Trajectory reconstruction, alignment, and correction

Cells progress along the cell cycle in a continuous way, gradually transitioning across consecutive phases whose boundaries are not always clearly defined, and exhibiting intra-phase variability (e.g., cells at early S and late S are drastically different). To better represent these pseudo-temporal fluctuations, we devised a method that reconstructs trajectories of biological cell-cycle time (pseudotime) from a population of unsynchronized single cells, ordering them according to cell-cycle progression. The details of the reconstruction method are given in Supplementary Note 4.

We assume that n single cells are classified in four cell-cycle phases. Let \(y_i\) denote a four-dimensional vector of cell-cycle marker abundances in each cell. We seek to construct a one-dimensional embedding function of the four-dimensional vectors\(y_i\), denoted as \(f_\alpha \left( y \right)\), that represents pseudotime. One possible choice is to define \(f_a(y)\) as a linear combination of \(y_i\):

$$f_\alpha \left( {y_i} \right) = \mathop {\sum }\limits_{j = 1}^4 \alpha _jy_{i,j},$$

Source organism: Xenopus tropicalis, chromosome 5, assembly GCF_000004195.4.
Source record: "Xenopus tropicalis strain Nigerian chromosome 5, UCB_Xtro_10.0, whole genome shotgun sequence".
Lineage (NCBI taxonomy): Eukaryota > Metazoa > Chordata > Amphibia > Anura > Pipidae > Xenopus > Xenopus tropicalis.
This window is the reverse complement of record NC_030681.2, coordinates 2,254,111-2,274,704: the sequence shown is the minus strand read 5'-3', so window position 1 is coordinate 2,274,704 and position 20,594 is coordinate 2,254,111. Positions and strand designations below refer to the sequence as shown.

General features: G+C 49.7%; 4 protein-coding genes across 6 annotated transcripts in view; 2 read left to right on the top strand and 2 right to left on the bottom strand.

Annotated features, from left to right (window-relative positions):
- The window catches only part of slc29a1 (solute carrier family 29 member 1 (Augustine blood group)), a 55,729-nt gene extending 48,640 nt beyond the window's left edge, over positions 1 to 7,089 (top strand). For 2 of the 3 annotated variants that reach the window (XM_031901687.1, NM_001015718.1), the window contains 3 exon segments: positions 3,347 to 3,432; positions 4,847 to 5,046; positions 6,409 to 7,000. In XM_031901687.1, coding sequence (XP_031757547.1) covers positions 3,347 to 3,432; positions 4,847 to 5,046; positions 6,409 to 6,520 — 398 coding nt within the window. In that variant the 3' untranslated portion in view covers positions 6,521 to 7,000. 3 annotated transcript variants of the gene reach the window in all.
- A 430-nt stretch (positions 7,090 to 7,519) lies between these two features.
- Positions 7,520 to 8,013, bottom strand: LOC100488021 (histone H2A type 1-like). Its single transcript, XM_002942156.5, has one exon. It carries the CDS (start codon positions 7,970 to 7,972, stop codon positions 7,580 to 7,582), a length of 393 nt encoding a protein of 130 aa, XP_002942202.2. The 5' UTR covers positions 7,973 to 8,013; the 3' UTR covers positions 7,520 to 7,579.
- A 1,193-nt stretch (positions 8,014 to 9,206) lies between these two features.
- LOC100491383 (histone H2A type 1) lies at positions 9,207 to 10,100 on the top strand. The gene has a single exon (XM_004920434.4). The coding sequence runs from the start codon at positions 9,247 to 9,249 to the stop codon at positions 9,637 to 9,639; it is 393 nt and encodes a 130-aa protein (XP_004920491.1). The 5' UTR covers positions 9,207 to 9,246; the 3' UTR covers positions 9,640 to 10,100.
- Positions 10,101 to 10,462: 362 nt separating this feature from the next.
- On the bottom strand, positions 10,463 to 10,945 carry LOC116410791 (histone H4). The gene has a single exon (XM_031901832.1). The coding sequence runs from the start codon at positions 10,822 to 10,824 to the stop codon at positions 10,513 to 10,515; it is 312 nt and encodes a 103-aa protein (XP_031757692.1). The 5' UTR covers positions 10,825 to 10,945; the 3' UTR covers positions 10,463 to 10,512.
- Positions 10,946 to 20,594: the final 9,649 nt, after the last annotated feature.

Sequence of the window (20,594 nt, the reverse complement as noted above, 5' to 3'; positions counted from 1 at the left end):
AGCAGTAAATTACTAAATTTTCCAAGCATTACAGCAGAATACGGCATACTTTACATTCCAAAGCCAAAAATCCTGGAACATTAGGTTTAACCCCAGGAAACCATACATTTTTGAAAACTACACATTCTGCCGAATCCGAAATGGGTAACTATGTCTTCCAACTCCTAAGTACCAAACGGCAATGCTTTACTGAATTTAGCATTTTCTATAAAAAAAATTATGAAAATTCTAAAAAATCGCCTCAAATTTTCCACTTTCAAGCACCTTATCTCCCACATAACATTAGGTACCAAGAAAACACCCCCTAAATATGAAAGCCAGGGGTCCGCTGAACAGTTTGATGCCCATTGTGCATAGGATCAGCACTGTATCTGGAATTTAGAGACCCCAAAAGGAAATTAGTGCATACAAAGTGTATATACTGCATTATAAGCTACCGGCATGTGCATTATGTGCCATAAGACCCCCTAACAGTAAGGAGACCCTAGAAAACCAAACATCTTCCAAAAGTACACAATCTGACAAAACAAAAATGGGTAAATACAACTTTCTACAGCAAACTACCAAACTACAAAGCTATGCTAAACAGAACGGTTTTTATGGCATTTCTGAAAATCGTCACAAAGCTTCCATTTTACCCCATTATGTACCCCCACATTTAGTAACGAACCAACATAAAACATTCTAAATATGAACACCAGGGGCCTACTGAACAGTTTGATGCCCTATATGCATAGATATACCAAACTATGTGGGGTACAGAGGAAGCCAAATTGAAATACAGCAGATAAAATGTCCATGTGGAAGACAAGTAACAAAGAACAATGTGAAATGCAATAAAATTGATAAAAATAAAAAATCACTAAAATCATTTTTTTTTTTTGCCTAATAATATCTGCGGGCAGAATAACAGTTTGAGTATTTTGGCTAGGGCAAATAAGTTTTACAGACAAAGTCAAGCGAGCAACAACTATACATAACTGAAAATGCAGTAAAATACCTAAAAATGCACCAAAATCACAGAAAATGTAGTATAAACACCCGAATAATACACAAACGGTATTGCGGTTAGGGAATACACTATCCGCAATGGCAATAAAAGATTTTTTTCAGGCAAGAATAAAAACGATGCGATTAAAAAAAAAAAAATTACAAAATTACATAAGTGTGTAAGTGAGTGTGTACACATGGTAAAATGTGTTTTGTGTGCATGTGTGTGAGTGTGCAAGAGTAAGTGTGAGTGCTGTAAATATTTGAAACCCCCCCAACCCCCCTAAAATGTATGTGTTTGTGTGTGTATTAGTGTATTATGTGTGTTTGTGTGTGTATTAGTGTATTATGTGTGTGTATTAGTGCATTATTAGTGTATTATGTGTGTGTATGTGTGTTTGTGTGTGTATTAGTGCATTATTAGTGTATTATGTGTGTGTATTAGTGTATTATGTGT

where the coefficients α j take values in \({\Bbb R}_{ \ge 0}^4\). Under this formulation, our problem reduces to identifying a vector of coefficients \(\alpha = \left( {\alpha _1\,\alpha _2\,\alpha _3\,\alpha _4} \right)\) that optimally maps the cell-cycle marker measurements to pseudotime. Since the ordering of the discrete classes is known a priori (G1→S→G2→M), we follow an optimization process that aims to guarantee this ordering in the desired embedding by minimizing the difference across cells that belong to adjacent classes (see also Supplementary Fig. 8). More specifically, for all cells \(i_p,i_q\) belonging to adjacent classes p,q, we estimate α such that \(f_\alpha \left( {y_{i_p}} \right) < f_\alpha \left( {y_{i_q}} \right)\), a constraint that translates into preserving the ordering in the embedding.